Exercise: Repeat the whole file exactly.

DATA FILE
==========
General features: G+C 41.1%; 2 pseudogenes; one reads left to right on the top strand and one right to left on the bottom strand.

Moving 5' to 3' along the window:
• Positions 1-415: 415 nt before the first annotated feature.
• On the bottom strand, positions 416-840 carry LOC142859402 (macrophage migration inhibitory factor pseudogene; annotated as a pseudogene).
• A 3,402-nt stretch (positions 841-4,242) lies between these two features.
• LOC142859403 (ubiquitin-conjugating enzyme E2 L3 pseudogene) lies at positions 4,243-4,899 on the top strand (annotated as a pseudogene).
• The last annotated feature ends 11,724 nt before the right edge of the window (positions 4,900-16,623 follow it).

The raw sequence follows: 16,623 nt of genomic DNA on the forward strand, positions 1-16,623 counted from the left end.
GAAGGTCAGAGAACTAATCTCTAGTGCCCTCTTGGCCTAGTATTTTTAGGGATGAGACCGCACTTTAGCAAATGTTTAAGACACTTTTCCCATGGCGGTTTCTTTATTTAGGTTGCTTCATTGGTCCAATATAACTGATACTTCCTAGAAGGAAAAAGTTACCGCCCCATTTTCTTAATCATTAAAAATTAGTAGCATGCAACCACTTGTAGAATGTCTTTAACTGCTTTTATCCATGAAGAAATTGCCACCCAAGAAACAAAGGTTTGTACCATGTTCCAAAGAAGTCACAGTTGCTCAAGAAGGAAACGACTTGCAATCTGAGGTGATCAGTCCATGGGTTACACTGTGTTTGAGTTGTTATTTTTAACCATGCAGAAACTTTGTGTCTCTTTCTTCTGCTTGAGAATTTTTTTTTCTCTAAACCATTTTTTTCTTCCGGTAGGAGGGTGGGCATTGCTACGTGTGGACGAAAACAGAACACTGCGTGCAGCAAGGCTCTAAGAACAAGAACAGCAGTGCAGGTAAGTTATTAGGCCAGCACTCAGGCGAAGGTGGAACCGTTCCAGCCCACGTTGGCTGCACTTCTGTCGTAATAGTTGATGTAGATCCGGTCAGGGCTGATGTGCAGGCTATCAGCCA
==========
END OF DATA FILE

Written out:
General features: G+C 41.1%; 2 pseudogenes; one reads left to right on the top strand and one right to left on the bottom strand.

Moving 5' to 3' along the window:
• Positions 1-415: 415 nt before the first annotated feature.
• On the bottom strand, positions 416-840 carry LOC142859402 (macrophage migration inhibitory factor pseudogene; annotated as a pseudogene).
• A 3,402-nt stretch (positions 841-4,242) lies between these two features.
• LOC142859403 (ubiquitin-conjugating enzyme E2 L3 pseudogene) lies at positions 4,243-4,899 on the top strand (annotated as a pseudogene).
• The last annotated feature ends 11,724 nt before the right edge of the window (positions 4,900-16,623 follow it).

The raw sequence follows: 16,623 nt of genomic DNA on the forward strand, positions 1-16,623 counted from the left end.
GAAGGTCAGAGAACTAATCTCTAGTGCCCTCTTGGCCTAGTATTTTTAGGGATGAGACCGCACTTTAGCAAATGTTTAAGACACTTTTCCCATGGCGGTTTCTTTATTTAGGTTGCTTCATTGGTCCAATATAACTGATACTTCCTAGAAGGAAAAAGTTACCGCCCCATTTTCTTAATCATTAAAAATTAGTAGCATGCAACCACTTGTAGAATGTCTTTAACTGCTTTTATCCATGAAGAAATTGCCACCCAAGAAACAAAGGTTTGTACCATGTTCCAAAGAAGTCACAGTTGCTCAAGAAGGAAACGACTTGCAATCTGAGGTGATCAGTCCATGGGTTACACTGTGTTTGAGTTGTTATTTTTAACCATGCAGAAACTTTGTGTCTCTTTCTTCTGCTTGAGAATTTTTTTTTCTCTAAACCATTTTTTTCTTCCGGTAGGAGGGTGGGCATTGCTACGTGTGGACGAAAACAGAACACTGCGTGCAGCAAGGCTCTAAGAACAAGAACAGCAGTGCAGGTAAGTTATTAGGCCAGCACTCAGGCGAAGGTGGAACCGTTCCAGCCCACGTTGGCTGCACTTCTGTCGTAATAGTTGATGTAGATCCGGTCAGGGCTGATGTGCAGGCTATCAGCCA